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Current Offers Explore's Top 10 for 2018

Explore's Top 10 for 2018

If you’re planning your next trip for 2018, look no further than our definitive list of the best places to travel next year. Put as many on your must-see list as possible. With over 600 trips in more than 130 countries, Explore has the world covered. Here are the company’s top picks for 2018.
 

St Helena

Once home to an exiled Napoleon Bonaparte, St Helena is one of the most remote inhabited islands on the planet, some 2,000km off the coast of West Africa on the borders of Namibia and Angola. Previously visitors had to travel for five days by Royal Mail ship from Cape Town, but since the launch (and relaunch) of the new airport, the tiny speck of land and its stunning biodiversity are now more accessible. Landing at St Helena is an adventure in itself, but you’ll also discover fantastic whale watching and remnants of French history.
 

Nepal

After extensive relief efforts following the devastating earthquake of 2015, the country is welcoming back visitors with open arms, particularly to the trekking trails which largely escaped serious damage. Visit now and you’ll help to rebuild and repair the country’s infrastructure and crumbled temples with the income it needs to reconstruct, supporting its culture and people. In the immediate aftermath of the earthquake the border with Tibet was closed and remained so for two years, but it’s now reopened making it possible to drive the Friendship Highway once more.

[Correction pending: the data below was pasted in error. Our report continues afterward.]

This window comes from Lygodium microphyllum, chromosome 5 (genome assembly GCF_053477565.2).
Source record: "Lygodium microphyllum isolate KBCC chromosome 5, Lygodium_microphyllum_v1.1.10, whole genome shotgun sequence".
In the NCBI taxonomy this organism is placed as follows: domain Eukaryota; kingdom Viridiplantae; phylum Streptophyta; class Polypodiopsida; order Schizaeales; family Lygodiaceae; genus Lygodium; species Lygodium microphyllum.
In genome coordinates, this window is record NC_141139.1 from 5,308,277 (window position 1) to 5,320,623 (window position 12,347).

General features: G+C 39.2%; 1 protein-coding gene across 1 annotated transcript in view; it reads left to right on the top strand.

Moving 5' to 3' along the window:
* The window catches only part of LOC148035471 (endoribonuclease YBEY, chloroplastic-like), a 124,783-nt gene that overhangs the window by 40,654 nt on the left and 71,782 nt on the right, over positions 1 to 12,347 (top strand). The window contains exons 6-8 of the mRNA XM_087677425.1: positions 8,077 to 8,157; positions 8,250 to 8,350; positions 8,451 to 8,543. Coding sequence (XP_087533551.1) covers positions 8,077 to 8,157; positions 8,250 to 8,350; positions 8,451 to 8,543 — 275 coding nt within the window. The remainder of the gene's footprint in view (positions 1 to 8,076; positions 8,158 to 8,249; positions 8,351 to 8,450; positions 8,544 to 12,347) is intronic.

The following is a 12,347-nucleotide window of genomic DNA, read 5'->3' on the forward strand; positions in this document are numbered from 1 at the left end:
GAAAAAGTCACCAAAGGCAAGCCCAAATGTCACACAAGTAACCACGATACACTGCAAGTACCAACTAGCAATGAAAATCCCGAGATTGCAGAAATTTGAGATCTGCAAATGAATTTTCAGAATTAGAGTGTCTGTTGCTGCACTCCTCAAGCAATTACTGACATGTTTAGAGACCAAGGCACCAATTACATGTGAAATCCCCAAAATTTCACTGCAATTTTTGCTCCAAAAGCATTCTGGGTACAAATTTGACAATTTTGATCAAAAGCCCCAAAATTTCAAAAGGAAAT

Albania

Generally thought of as Europe’s ‘last secret’, Albania is still emerging from relative isolation after many years of communist rule – two decades have passed since the Iron Curtain fell, time needed for the country to catch up with the rest of Eastern Europe. If you love Greece, you’ll spot the similarities in the country’s unspoilt Ionian Sea coastline, Mediterranean cuisine and ramshackle charm, with the added bonus of plentiful opportunities for adventure: with its snow-capped peaks, peaceful lakes, historic sites and villages unchanged for generations, Albania is waiting to be explored.
 

Kazakhstan

The largest and wealthiest of the ‘stans’, Kazakhstan is a remote outpost with a surprisingly robust infrastructure thanks to its abundant reserves of oil and minerals. Cities like Almaty and the capital, Astana, are packed with showpiece architecture of Dubai proportions – albeit on a smaller though no less extravagant scale. Reasons to visit include the opportunity to view a rocket launch at Baikonur Cosmodrome, observing the irreversible effects of climate change on the beached ships of the Aral Sea, and discovering the rich tapestry of Silk Road history in Turkistan, home to the blue domes of Samarkand.
 

Portugal

Stepping out of Spain’s shadow, Portugal has gone from strength to strength in recent years. In 2017 the country was voted as the cheapest holiday destination (for the last two years running) in the Post Office Travel Money Survey of Holiday Costs; awarded Blue Flag ratings to more than 300 of its beaches; announced two new biosphere reserves; and seven of its restaurants received coveted Michelin stars. The largest of Portugal’s regions, Alentejo is one of the best places in Europe for active breaks, including walking the coastal paths of the Rota Vincentina.